Syncope and risk of sudden death due to ventricular tachyarrhythmia are the common manifestations of several inherited disorders. Abnormalities of the genetic makeup may directly affect proteins controlling cardiac excitability in a structurally normal heart. Other diseases manifest primarily with ventricular arrhythmias even though the genetic mutations cause structural abnormalities of the myocardium. This is the case of arrhythmogenic right ventricular cardiomyopathy and hypertrophic cardiomyopathy. Groundbreaking discoveries, starting from the 1990s until the beginning of the current decade, have provided fundamental knowledge on the major genes that confer an increased risk of arrhythmias and sudden death. Stems of such knowledge are the availability of genetic diagnosis, genotype-phenotype correlation, and genotypebased risk stratification schemes currently used in the clinical practice. This review provides a concise description of the known genes and key mechanisms involved in the pathogenesis of inherited arrhythmias. In addition, we outline possibilities, limitations, advantages, and potential threats of genetically screening for these genes.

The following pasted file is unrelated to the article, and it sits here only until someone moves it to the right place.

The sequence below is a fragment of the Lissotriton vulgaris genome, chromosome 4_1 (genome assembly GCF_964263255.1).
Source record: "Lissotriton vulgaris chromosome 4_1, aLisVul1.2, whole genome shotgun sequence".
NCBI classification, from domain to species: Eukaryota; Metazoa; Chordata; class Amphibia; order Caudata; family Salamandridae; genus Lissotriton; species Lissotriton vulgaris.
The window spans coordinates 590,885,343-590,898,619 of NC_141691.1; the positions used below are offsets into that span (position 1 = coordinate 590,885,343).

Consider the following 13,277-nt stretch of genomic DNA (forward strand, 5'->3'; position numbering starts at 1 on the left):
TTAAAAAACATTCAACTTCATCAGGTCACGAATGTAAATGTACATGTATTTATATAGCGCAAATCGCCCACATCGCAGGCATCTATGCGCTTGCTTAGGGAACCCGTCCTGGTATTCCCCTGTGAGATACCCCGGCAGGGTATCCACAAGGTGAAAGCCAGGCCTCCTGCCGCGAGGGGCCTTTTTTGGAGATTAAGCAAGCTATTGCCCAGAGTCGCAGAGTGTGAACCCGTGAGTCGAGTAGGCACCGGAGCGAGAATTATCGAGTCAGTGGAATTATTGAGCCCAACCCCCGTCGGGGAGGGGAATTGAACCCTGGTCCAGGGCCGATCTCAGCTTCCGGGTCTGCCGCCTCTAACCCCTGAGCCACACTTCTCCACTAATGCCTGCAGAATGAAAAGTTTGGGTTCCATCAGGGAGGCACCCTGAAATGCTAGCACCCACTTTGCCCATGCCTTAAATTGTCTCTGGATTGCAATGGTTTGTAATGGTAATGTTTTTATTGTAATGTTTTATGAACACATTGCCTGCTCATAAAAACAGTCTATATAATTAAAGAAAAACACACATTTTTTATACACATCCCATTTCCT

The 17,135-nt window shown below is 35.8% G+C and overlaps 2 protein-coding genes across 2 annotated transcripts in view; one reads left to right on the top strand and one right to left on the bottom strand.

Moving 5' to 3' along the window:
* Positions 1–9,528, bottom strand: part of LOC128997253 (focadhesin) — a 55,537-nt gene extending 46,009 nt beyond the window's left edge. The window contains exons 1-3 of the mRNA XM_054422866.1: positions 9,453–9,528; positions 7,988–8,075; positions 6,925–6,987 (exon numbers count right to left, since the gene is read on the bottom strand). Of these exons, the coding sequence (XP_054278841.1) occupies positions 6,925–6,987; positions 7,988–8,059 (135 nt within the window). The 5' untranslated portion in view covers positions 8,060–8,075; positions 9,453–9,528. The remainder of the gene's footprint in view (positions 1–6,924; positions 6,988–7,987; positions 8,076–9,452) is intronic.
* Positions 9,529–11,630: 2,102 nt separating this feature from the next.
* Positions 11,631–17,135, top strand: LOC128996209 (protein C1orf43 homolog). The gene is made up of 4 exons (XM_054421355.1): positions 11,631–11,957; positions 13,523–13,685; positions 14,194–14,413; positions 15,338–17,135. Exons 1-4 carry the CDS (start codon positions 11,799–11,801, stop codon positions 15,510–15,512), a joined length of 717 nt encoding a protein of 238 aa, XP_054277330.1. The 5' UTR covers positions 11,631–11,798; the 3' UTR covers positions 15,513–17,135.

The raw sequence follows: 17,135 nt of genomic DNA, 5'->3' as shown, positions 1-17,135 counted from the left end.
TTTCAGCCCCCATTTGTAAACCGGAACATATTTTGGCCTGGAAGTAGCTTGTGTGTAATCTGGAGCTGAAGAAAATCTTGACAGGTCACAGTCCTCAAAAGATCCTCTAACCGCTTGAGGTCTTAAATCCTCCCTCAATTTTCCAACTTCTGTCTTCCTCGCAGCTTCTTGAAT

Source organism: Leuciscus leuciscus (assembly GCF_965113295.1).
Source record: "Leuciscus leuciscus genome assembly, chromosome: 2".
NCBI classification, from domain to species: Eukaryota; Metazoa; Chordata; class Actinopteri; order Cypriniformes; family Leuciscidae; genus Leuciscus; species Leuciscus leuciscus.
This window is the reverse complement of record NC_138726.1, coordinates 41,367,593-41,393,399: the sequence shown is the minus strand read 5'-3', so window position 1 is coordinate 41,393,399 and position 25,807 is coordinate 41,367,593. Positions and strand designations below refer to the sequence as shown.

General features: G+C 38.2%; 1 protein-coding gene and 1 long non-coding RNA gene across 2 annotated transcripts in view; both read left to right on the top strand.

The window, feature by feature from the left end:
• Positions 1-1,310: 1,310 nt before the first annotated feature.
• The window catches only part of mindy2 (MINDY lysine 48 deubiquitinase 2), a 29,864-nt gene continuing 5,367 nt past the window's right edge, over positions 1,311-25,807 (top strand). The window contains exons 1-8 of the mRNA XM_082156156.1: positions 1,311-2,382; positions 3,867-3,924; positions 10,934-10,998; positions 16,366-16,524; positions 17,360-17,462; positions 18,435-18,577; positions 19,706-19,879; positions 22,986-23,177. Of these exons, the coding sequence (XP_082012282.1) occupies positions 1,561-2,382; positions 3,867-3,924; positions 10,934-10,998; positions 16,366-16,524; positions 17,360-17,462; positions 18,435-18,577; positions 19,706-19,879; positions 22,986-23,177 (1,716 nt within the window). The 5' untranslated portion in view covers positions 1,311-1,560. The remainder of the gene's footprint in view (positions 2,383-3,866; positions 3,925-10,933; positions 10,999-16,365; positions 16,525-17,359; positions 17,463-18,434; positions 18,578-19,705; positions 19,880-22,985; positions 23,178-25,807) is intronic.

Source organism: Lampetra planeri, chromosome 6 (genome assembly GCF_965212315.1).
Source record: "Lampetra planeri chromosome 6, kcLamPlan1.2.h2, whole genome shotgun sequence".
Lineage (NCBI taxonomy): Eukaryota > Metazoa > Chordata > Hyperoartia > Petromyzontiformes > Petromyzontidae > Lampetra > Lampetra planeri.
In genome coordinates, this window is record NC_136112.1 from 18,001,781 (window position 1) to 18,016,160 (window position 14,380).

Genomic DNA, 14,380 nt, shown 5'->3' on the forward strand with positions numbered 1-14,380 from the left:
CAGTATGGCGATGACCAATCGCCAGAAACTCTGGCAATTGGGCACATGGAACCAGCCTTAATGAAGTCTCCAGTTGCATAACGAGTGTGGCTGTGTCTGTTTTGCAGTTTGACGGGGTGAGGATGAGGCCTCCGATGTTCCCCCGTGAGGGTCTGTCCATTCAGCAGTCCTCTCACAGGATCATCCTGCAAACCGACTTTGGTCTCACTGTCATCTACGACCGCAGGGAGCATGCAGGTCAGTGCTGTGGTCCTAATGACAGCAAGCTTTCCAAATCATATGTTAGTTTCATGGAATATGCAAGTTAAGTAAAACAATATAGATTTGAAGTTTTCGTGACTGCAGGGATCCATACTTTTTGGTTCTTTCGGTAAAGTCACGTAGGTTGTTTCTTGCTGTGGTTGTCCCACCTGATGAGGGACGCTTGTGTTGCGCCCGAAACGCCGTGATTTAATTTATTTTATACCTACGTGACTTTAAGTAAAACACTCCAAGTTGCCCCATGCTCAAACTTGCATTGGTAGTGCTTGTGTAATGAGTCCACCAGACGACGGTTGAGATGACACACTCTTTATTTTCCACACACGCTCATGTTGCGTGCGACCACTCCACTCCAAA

- Cardiac arrhythmias
- Cardiac electrophysiology
- Ion channels
- Sudden death
ASJC Scopus subject areas
- Cardiology and Cardiovascular Medicine
- Pediatrics, Perinatology, and Child Health